When we talk about “secrets” in video games, we’re not using quite the right word. When people, or cultures, or governments keep secrets, it’s because they’re embarrassed, or afraid, or hoarding a hidden advantage. Our secrets are our shames and weaknesses, and we can forge intimate relationships by sharing them or be rendered painfully vulnerable when they’re taken from us. The point of a secret is that it must not be revealed, and if it were, there would be consequences for whoever was keeping it. A video game secret works the opposite way. They’re things you’re supposed to find, bonuses or rewards for players who poke around. The more word of a game’s cool secrets spreads, the more highly regarded it becomes. Games are coquettish with their secrets, deliberately giving them away but making players think they’re discovering them through their own ingenuity. They’re neat, but they’re a part of the facade, not a look behind it.
Team Ico’s Shadow Of The Colossus is mired in secrets. Some of these are harmless, benign obfuscations of facts that are more interesting when left unexplained, like its characters’ motivations. But it also keeps more traditional secrets deliberately out of sight. The setting of Shadow Of The Colossus is a forbidden land, but beyond what is forbidden merely to the main character are lands forbidden even to players. It’s only thanks to the work of in-game explorers—from the earliest tinkerers like WWWArea and Pikol to Nomad’s exhaustive campaign—that we can view these normally inaccessible areas with our own eyes. These are the true secrets of Shadow Of The Colossus, the intimate secrets it genuinely attempts to hide from its players, and like all true secrets, they reveal the game’s deepest shames and compromises.
Secrecy is a part of Shadow Of The Colossus at every level. It’s a story about a young man who intrudes on his culture’s Forbidden Lands, witnessing everything his people insist should remain unseen. The world’s backstory is left unexplained, and even the characters’ names are only revealed in the end credits. Video game-style secrets abound too, the biggest being the appropriately named Secret Garden, which can be reached by following a difficult to navigate—but nonetheless deliberately placed—path. The real secrets of Shadow Of The Colossus, the secrets it wants nobody to see, are accessible only through a combination of arcane movement techniques and straight-up hacking into the game. With these methods, explorers have found hidden geography beyond the edges of the world, evidence that the game’s map was once meant to accommodate the 24 colossi director Fumito Ueda originally aimed to create, not just the 16 that appear in the finished game.
If you can get there, along the world’s eastern edge you’ll find rolling hills that take up nearly a fifth of the game map. Some of this terrain is jagged and polygonal, like a game environment from 1996, and looks like something made to practice working in the game’s engine or to test its limitations. In other places, the mountains are all but complete, featuring recognizable cliff faces, foot paths, and canyons, such that you can practically see where the order was given to cut the content. Other than an untextured patch to the northwest, which is eerily smooth and plastic-like, these peaks are carpeted with a single beige texture that Nomad has traced to a demo build of the game. Buried in these mountains is the game’s most resplendent hidden jewel, “Pikol’s Dam,” a massive piece of architecture named for its discoverer. It’s the most superficially complete location to be cut from the game, fully modeled but incorporeal due to a lack of collision detection—a ghost world in the truest sense.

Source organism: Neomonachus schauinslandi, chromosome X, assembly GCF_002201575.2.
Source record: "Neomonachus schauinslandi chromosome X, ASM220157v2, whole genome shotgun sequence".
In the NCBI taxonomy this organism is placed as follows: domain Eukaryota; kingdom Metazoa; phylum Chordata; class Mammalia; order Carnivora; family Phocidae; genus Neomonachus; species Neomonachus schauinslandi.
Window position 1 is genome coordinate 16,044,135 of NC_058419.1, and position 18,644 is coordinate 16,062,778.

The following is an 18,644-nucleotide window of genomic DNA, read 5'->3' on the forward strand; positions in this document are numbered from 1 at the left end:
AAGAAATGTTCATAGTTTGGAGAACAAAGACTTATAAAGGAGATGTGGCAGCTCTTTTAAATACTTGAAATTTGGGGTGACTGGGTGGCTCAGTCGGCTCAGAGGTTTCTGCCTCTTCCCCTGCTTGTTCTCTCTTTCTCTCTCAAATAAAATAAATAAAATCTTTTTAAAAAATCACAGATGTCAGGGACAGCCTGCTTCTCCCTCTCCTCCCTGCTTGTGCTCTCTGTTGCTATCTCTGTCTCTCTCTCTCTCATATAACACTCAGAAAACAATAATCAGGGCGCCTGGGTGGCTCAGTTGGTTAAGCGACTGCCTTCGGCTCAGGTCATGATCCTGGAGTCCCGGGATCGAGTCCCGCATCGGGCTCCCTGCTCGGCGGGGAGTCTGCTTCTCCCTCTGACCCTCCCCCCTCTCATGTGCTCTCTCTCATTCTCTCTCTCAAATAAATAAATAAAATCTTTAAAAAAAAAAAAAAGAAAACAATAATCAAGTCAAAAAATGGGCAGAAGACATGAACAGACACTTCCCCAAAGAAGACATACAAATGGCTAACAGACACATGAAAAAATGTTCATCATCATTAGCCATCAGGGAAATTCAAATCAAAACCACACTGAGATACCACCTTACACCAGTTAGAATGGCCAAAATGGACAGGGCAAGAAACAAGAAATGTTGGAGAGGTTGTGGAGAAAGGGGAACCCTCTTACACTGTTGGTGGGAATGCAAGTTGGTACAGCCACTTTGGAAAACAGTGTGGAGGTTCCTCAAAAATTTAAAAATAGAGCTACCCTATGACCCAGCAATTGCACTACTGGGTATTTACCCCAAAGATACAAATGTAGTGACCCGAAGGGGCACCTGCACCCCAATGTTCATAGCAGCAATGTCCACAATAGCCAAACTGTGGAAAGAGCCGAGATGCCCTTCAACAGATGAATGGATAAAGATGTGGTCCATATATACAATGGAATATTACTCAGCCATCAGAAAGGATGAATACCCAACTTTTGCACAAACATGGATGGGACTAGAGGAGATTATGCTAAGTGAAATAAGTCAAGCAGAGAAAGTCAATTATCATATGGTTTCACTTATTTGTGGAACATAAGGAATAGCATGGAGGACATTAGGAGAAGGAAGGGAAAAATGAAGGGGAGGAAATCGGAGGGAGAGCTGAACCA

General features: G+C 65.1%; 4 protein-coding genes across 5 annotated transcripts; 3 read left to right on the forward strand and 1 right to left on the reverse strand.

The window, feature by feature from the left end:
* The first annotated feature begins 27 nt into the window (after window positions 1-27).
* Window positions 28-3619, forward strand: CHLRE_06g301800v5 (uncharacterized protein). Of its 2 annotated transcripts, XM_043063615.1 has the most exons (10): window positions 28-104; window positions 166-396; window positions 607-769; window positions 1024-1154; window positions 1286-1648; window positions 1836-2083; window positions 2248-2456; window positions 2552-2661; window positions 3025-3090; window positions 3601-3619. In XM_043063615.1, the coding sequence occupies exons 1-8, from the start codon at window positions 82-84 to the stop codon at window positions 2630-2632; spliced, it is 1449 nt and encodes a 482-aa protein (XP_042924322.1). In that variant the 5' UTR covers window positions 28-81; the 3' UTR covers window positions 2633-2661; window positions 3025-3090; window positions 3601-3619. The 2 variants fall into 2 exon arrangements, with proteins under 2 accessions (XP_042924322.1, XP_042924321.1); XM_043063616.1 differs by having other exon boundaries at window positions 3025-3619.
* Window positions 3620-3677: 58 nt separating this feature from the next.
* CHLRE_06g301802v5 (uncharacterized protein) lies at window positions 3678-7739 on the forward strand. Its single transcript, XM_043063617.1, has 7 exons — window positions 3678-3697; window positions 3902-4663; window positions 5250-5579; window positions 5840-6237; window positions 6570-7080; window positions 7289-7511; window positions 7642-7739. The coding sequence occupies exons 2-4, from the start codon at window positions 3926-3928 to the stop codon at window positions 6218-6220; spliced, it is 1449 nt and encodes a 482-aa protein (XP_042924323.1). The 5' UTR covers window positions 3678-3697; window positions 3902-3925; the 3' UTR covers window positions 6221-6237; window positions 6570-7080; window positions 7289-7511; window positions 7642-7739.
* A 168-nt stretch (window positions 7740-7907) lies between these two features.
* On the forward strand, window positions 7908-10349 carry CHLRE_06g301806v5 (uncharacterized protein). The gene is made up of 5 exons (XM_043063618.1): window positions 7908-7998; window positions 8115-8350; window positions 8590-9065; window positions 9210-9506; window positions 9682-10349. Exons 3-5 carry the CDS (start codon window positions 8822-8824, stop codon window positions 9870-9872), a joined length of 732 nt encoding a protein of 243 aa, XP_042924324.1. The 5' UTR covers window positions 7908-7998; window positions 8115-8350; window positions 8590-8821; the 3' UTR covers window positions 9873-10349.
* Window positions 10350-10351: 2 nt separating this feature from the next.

These are the real secrets of Shadow Of The Colossus, and they’re the same sorts of secrets many of us keep: unrealized ambitions, imperfect first drafts, unflattering accidents, and uncorrected mistakes. In an interview with Edge in 2013, Ueda stated “the map in the game is designed to house 16 colossi… It would be a completely different map if we’d included all 24.” But the finished game’s map isn’t “completely different,” merely trimmed and edited, leaving behind considerable scar tissue. One of the director’s only references to this vestigial content comes from the same interview: “There’s certainly leftover test data and half-edited areas, but… I think it holds more romantic appeal if you don’t know the specifics.” Ueda may think that, but secret seekers like Pikol and Nomad clearly disagree—the specifics are exactly what they find romantic and appealing. These explorers have witnessed the game’s most diligently buried secrets, and it’s only strengthened their already considerable fascination. That depth of intimacy and acceptance is called unconditional love when it exists between people.
We often talk about our minds as having a space to them. Something you can’t quite remember is “in there somewhere,” and spontaneous ideas are said to come from “off the top of your head.” The things we don’t want people to know about—our secrets, our shames—get “buried” or put in the “back of our mind.” A game space is a bit like that hypothetical mind space, an imaginary world where ideas can be physically explored. But when a game wants to hide something, it doesn’t bury it deep within; it pushes it far without, beyond the invisible boundaries of its world. Far into this normally inaccessible void is where Shadow Of The Colossus hides the parts of itself that are incomplete, that it’s insecure about, that it finds ugly or embarrassing. That we can witness these normally unseen facets, even if only vicariously, allows us to form a deeper connection with an already superb work. That’s a far more interesting secret to discover than some power-up.
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